A lost opportunity for Net Neutrality

RTR’s position fails to capture the notion of Router Freedom as a fundamental aspect of Net Neutrality, as freedom of terminal equipment has a profound impact on how end-users access the Internet. Router Freedom is the hardware component of Net Neutrality, and its protection should be understood not only from the market perspective, but should embrace its nature as an essential element of the Open Internet.

Formally defining the position of the NTP at Point A would officially include the modem and router within the end-user premises, and the public network would begin from the plug on the wall. That would constitute complete freedom of terminal equipment. RTR’s decision instead only guarantees that end-users can connect their routers to ISPs’ modems in “bridge mode”. Since operators can require use of their modems inside end-users’ premises, the decision cannot be considered compliant with Router Freedom.

Early on in 2021, when Austria was in the process of implementing the reform of the telecom sector, the FSFE, together with the Austrian organisation epicenter.works, urged the Austrian government to safeguard Router Freedom in the newly adopted legislation. We warned back then that if the decision on Router Freedom were to be delegated to the national regulatory agency (RTR) this could lead to outcomes against consumer rights and interests.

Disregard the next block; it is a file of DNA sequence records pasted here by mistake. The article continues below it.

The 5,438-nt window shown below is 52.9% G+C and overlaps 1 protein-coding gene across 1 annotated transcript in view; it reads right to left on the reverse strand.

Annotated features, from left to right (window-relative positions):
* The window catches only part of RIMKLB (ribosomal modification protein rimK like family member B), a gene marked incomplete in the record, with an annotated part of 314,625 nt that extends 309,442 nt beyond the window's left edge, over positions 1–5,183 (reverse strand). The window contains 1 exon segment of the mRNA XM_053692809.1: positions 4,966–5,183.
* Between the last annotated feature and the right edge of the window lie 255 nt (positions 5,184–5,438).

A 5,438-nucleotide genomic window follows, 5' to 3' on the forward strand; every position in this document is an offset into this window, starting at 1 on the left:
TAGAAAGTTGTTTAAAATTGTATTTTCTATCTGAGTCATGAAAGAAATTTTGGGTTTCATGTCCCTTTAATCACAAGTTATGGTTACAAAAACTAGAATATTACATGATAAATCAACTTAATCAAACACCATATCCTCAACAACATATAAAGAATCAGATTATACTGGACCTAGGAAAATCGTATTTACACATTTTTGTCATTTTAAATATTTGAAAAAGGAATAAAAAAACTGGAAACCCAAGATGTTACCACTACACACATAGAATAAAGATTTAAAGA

In 2022, we engaged with a wide range of stakeholders, including representatives from industry and policy makers, to demonstrate why Router Freedom is important for market competition, device innovation, and sustainability. At the time, we urged RTR to seize the opportunity to establish Router Freedom in Austria by defining the NTP in a position favourable to consumer interests.

In May 2023, we sent to RTR our report on the Router Freedom survey, demonstrating how ISPs still hamper consumer freedom of choice, exercise lock-in over internet equipment, and promote proprietary devices, negatively affecting consumer welfare, security, privacy, and data protection. Although more than 13% of the participants were Austrians, the regulator has not provided feedback on this.

Graphic showing the participants of the survey answers regarding the importance of Router Freedom principles
The vast majority of participants in our survey agreed that Router Freedom is important for freedom of choice, privacy, security, and fair competition. More than a market or tech issue, Router Freedom is a policy demand.